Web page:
12/05/2014 11:49 BST | Updated 10/07/2014 06:59 BST

A Malaysian Neo-Nazism?

Malaysia has found itself embroiled in yet another religious controversy. For a country that prides itself on moderation, tolerance and multiculturalism, it is surely bizarre that it appears to be perpetually troubled by religious and racial extremism.

The recent spate of derisive comments made against Malaysia's minorities by Islamist group Ikatan Muslimin Malaysia (Isma) delivers just one more blow to Putrajaya's now reticent calls for "1Malaysia".

Outlandish comments labeling non-Muslims (specifically the Chinese) as "invaders" and "intruders" who came to then, Tanah Melayu to "bully the Malays out of their wealth" or as "immigrants who should know their limits and who have no right to interfere in the affairs of Muslims" are just some examples of blatant racist and divisive speech that do nothing but brew hatred and belligerence.

What ever happened to compassion, love and harmony of the kind we used to be so famously known for?

Have we fallen so far that almost 60 years on since Independence, we have forgotten what it means to be Malaysian, to be human?

A strange kind of Neo-Nazism is quietly brewing with every antagonistic comment made on racial lines. Because in a country like Malaysia whose identity is defined by diversity, this vocabulary of "them" versus "us" is as toxic a speech as can be.

What Isma wants and indeed, what most misguided parties want is unity through uniformity. But true unity cannot be achieved this way. True unity can only be achieved through the celebration of diversity - even tolerance, despite being told otherwise will prove (if it hasn't already) to be insufficient.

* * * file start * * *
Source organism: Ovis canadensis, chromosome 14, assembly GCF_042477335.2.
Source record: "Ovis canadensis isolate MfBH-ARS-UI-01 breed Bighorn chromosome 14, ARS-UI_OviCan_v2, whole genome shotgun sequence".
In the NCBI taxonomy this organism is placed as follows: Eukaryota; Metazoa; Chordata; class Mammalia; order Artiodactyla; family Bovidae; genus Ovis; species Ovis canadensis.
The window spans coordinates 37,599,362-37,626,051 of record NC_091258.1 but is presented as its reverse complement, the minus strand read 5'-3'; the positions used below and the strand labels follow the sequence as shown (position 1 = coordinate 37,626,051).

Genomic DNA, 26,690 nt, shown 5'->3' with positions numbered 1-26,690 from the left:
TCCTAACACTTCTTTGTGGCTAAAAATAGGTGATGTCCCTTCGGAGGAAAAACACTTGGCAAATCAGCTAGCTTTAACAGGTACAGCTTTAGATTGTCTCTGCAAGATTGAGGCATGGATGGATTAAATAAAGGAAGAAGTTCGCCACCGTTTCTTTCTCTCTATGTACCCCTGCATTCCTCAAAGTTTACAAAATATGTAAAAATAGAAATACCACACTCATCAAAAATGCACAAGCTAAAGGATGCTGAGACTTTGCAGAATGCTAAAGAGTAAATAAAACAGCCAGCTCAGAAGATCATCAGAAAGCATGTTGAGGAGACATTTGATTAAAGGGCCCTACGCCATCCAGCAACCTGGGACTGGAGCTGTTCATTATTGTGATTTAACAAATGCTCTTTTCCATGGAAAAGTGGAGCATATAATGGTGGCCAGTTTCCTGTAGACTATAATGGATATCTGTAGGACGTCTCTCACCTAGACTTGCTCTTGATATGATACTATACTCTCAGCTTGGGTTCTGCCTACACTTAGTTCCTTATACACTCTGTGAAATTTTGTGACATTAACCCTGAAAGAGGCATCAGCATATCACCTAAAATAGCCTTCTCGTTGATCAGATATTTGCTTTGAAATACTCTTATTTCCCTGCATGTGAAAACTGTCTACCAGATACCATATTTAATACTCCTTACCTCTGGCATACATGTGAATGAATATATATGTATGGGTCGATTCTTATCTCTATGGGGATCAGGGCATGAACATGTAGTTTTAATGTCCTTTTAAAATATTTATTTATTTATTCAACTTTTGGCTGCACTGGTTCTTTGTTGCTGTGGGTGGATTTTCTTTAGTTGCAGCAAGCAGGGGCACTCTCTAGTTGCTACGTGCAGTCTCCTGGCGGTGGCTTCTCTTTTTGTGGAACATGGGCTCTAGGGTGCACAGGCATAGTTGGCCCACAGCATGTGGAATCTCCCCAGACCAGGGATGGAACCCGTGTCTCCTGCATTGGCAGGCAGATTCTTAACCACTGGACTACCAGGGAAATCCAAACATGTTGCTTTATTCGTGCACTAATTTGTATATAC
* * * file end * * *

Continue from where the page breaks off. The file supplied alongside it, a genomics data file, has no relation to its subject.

But trying to convince Isma of this would be an almost impossible task. Bigotry by its nature is uncompromising and unapologetic. It is also very loud, which is why an inattentive observer might wrongly think it an affliction of the general Malaysian public.

I know Malaysians by and large do not agree with organisations like Isma. We believe in equality of race, colour, creed and circumstance for a better Malaysia. But our nonchalance in the wake of religious controversies like this one is problematic. Our collective tolerance for ignorance and hate is the very reason for their longevity.

As Albert Einstein once said, "The world is a dangerous place to live, not because of the people who are evil, but because of the people who don't do anything about it."

I think this is representative of what is happening in Malaysia. We need people to be more intolerant of extremism. That includes not just the oppressed but the unaffected bystanders as well who are aware of the calamity but are tempted by inaction.

The silent believer of a faith holds more influence in the perpetuation of religious extremism than he/she might think. For it is much easier to tear down bigotry from the inside than to do it from the outside.

It is unfortunate that this very important truth is being overlooked at the expense of religion's reputation. Many look at the provocative remarks made by Isma as the dangers of religion.

But religion in itself is not dangerous. It is extremists who are. And our failure to drown out the noise of ignorance and bigotry with true religious virtues is indicative of everything that is wrong with the world.